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I have better sight in one eye than the other so when I am not
wearing my glasses I close the bad eye to be able to read. I just
noticed that, if I close the good eye, keep the bad eye open, and
turn my head in the direction of the bad eye, keep looking at the
screen, and view the text on the
screen through the apparent aura
around the curve of my nose, that the text becomes clear.
I am thinking that this must be because of some kind of lensing
effect, similar to the one that extra solar planet searchers use to
determine the content of the atmosphere of an extrasolar planet
it passes in front of a star.
So I ask myself, and this is where my lack of proper scientific
training really kicks into gear, "Why not just pass the equivalent of
bunch of extrasolar planets in front of your eyes to take advantage
of this lensing effect? You need a significantly curved surface like
your nose which is pretty big and you need a lot of them so you
see everywhere at once, so they should be moving so you can
lot of space so they should be really light so it doesn't take a lot of
energy to move them, and you want a lo-tech sustainable form of
energy to drive the movement. I know, how about a bunch of nose
sized ping-pong balls bouncing around inside a clear helmet or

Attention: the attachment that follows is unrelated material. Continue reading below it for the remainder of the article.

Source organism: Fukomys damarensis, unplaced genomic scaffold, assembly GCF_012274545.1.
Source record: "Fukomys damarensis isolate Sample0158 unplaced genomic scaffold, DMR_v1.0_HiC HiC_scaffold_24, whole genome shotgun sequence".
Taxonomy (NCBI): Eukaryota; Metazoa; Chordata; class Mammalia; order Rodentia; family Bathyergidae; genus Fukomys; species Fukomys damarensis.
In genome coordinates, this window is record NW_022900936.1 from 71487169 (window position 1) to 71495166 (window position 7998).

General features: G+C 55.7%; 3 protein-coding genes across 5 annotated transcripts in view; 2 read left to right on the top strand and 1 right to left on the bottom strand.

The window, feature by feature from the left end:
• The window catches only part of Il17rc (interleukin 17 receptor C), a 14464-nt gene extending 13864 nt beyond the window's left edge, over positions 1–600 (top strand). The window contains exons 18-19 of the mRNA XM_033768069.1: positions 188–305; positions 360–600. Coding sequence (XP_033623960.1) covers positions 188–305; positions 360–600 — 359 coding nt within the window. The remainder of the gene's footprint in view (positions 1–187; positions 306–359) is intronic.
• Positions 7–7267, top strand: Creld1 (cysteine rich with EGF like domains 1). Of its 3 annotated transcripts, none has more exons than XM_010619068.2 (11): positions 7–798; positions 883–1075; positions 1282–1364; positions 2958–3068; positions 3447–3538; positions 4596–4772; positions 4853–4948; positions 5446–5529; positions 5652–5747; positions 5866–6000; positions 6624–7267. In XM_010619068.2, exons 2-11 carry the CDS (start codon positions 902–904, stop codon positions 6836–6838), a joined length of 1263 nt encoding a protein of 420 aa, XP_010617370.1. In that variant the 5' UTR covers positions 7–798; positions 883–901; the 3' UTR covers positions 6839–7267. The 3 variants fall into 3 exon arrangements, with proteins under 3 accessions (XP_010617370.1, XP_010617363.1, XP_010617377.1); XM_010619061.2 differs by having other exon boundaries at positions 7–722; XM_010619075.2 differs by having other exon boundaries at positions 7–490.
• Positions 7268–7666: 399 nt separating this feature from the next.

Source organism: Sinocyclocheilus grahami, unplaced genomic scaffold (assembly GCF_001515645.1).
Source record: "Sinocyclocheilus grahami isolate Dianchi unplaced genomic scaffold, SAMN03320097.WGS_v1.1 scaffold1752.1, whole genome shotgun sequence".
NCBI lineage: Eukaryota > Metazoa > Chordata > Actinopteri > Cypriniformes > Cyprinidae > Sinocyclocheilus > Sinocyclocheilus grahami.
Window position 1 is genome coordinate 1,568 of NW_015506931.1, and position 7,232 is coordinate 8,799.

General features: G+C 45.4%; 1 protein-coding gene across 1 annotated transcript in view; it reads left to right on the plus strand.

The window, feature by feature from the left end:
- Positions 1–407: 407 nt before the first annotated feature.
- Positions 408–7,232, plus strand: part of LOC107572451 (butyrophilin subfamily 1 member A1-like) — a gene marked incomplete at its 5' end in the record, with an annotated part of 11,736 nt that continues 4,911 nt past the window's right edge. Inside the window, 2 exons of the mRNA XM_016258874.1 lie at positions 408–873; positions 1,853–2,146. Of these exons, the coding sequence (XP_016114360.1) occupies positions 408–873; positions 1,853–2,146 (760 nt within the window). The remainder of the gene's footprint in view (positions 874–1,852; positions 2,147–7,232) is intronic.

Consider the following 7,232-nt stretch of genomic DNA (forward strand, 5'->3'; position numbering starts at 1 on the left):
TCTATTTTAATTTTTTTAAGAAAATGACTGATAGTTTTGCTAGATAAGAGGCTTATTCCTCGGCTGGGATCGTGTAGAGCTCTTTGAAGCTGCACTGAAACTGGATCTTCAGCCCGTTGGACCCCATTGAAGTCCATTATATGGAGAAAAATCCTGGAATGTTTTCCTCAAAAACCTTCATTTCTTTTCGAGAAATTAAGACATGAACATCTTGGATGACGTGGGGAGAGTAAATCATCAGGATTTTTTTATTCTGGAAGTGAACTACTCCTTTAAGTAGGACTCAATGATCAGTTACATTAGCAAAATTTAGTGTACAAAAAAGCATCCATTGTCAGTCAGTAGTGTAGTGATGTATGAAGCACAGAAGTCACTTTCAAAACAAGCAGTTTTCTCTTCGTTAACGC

mask, kept moving by a bag pipe like bellows working either off
breath or off a pump driven by your movement.
I also remember that surfers use this lensing effect to see waves
off in the distance by squeezing a space between the pads of each
articulation of the index finger and using it as a lo-tech telescope.
I don't know what you call this effect. There may be something
much simpler out there that exploits this effect like maybe
On second thought might change this to: "bagpipe-driven ping-
pong-ball helmet". It could be like a space helmet, and there
could be enough ping pong balls moving fast enough to effect your
vision, driven by the bellows, without it being so many and them
moving with enough force to annoy you to death.
Useful. [8th of 7, Mar 08 2014]
one application [mitxela, Mar 08 2014]
Something much simpler out there that exploits this effect. [spidermother, Mar 08 2014]
Inuit Snow Goggles
[JesusHChrist, Mar 11 2014]
||You're using the bridge of your nose as something similar to a pinhole lens, I think - filtering out most of the incoming light so that what remains needs no focussing?
||//I don't know what you call this effect. //
||You've decreased your aperture and hence increased your depth of field.
||One interesting use of a non-radial decrease in aperture is the knife-edge test, used for polishing aspherical mirrors.
||Surely this just demonstrates the efficacy of replacing glasses with a pair of false noses on frames.....
||<imagines the scene at the opticians>.."So, if the fourth line clearer with the Sarkosi or the Adrien Brody?"
||Yes those are much simpler, but nowhere near as stupid as
||I'll see you that and raise you one -
||" this is where my lack of proper scientific training really kicks into gear "
||Cool tagline fodder aside, this is a great idea. I mean great like Abraham Lincoln, or the invention of beer.